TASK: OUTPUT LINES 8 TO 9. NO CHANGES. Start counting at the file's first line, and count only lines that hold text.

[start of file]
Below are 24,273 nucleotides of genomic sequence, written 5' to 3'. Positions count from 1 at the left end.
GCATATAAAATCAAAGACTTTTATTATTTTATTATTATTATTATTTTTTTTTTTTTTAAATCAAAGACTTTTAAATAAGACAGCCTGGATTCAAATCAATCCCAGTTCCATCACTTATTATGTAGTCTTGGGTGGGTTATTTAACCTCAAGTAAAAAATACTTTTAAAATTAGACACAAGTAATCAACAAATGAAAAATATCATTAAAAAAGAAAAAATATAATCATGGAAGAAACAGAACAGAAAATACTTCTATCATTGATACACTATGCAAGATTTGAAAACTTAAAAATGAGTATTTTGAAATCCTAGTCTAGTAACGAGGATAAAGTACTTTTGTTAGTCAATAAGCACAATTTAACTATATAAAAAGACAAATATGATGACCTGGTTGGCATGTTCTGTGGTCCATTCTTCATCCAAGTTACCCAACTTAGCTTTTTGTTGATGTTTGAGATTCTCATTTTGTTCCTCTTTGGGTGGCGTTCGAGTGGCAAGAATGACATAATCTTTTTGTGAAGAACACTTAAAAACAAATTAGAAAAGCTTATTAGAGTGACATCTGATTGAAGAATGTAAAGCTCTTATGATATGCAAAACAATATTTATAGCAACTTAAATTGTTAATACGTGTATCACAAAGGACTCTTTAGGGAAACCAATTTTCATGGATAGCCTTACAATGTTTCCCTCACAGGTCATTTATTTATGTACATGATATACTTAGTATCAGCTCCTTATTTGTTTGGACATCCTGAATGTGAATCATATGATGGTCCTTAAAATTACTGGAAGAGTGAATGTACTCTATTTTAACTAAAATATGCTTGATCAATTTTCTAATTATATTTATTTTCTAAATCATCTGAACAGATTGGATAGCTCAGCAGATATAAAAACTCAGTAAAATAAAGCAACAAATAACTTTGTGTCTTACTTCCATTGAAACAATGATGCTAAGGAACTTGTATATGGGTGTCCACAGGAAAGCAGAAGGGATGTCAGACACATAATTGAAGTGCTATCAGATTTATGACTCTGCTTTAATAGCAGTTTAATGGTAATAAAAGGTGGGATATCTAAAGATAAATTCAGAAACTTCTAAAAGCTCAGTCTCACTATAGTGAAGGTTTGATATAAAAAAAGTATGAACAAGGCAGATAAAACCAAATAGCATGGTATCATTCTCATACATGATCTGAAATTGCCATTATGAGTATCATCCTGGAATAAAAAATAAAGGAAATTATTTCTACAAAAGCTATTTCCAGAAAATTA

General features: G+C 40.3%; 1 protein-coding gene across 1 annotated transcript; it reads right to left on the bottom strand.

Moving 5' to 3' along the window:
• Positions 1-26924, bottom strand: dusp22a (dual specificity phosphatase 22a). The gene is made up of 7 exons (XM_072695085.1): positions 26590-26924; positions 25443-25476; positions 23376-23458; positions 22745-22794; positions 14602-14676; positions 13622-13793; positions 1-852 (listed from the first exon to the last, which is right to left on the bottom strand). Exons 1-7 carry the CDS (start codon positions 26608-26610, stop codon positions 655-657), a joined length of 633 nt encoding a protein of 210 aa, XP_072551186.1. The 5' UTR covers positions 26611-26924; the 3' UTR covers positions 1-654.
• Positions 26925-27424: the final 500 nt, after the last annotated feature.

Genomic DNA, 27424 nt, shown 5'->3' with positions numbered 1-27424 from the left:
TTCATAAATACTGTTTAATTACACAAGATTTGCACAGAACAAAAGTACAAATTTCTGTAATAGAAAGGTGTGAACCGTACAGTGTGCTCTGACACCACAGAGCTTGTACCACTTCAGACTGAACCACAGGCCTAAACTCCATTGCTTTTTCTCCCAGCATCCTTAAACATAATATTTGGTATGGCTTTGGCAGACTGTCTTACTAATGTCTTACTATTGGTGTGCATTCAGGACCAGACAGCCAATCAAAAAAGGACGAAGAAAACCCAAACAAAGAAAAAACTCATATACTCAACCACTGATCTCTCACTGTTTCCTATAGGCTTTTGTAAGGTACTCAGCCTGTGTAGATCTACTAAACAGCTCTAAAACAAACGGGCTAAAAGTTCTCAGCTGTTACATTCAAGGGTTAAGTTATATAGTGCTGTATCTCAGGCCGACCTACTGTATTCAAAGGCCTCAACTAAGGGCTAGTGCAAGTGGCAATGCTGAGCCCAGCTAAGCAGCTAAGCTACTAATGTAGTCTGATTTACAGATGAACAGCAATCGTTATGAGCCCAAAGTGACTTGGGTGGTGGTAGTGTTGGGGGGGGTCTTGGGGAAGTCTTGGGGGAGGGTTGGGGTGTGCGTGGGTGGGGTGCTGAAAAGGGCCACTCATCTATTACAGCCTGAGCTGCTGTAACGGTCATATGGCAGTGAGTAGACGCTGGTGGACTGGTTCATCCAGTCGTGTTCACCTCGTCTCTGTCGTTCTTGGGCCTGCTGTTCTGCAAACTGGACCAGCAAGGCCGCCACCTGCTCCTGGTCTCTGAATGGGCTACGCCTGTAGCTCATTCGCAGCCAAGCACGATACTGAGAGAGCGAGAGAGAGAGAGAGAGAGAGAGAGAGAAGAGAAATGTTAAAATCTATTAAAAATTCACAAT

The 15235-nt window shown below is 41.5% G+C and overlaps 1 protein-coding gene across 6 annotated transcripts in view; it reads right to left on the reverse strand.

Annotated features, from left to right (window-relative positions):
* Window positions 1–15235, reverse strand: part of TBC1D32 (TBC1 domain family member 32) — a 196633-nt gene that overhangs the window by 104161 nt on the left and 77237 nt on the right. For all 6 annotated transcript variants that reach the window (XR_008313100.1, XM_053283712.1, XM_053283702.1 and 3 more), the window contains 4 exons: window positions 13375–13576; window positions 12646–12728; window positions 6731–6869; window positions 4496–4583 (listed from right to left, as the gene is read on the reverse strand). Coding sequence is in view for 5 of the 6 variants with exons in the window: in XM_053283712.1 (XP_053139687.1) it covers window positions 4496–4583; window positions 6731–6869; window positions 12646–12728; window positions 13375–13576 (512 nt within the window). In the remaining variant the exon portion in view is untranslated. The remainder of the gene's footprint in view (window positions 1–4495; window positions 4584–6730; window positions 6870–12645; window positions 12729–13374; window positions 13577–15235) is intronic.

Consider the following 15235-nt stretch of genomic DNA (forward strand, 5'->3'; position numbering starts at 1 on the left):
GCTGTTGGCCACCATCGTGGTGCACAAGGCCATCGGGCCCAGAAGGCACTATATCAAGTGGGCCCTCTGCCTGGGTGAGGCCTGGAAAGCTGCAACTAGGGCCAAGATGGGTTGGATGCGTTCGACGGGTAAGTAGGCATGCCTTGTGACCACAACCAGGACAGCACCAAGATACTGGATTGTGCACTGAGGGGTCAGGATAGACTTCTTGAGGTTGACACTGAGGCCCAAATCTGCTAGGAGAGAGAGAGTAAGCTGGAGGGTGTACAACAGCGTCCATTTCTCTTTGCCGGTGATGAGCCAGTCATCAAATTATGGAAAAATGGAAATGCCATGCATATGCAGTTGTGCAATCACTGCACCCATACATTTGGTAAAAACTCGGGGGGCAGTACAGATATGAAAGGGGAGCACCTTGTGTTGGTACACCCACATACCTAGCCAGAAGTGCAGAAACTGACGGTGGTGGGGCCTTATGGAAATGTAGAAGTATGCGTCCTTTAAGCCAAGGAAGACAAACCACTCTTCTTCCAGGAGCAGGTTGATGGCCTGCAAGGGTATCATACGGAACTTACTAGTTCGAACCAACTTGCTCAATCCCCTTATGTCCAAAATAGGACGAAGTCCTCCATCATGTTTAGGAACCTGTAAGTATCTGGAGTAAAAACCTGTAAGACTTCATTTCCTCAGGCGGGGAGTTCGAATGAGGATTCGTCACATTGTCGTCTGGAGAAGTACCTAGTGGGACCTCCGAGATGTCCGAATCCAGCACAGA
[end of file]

TTCATAAATACTGTTTAATTACACAAGATTTGCACAGAACAAAAGTACAAATTTCTGTAATAGAAAGGTGTGAACCGTACAGTGTGCTCTGACACCACAGAGCTTGTACCACTTCAGACTGAACCACAGGCCTAAACTCCATTGCTTTTTCTCCCAGCATCCTTAAACATAATATTTGGTATGGCTTTGGCAGACTGTCTTACTAATGTCTTACTATTGGTGTGCATTCAGGACCAGACAGCCAATCAAAAAAGGACGAAGAAAACCCAAACAAAGAAAAAACTCATATACTCAACCACTGATCTCTCACTGTTTCCTATAGGCTTTTGTAAGGTACTCAGCCTGTGTAGATCTACTAAACAGCTCTAAAACAAACGGGCTAAAAGTTCTCAGCTGTTACATTCAAGGGTTAAGTTATATAGTGCTGTATCTCAGGCCGACCTACTGTATTCAAAGGCCTCAACTAAGGGCTAGTGCAAGTGGCAATGCTGAGCCCAGCTAAGCAGCTAAGCTACTAATGTAGTCTGATTTACAGATGAACAGCAATCGTTATGAGCCCAAAGTGACTTGGGTGGTGGTAGTGTTGGGGGGGGTCTTGGGGAAGTCTTGGGGGAGGGTTGGGGTGTGCGTGGGTGGGGTGCTGAAAAGGGCCACTCATCTATTACAGCCTGAGCTGCTGTAACGGTCATATGGCAGTGAGTAGACGCTGGTGGACTGGTTCATCCAGTCGTGTTCACCTCGTCTCTGTCGTTCTTGGGCCTGCTGTTCTGCAAACTGGACCAGCAAGGCCGCCACCTGCTCCTGGTCTCTGAATGGGCTACGCCTGTAGCTCATTCGCAGCCAAGCACGATACTGAGAGAGCGAGAGAGAGAGAGAGAGAGAGAGAGAGAAGAGAAATGTTAAAATCTATTAAAAATTCACAAT

The 15235-nt window shown below is 41.5% G+C and overlaps 1 protein-coding gene across 6 annotated transcripts in view; it reads right to left on the reverse strand.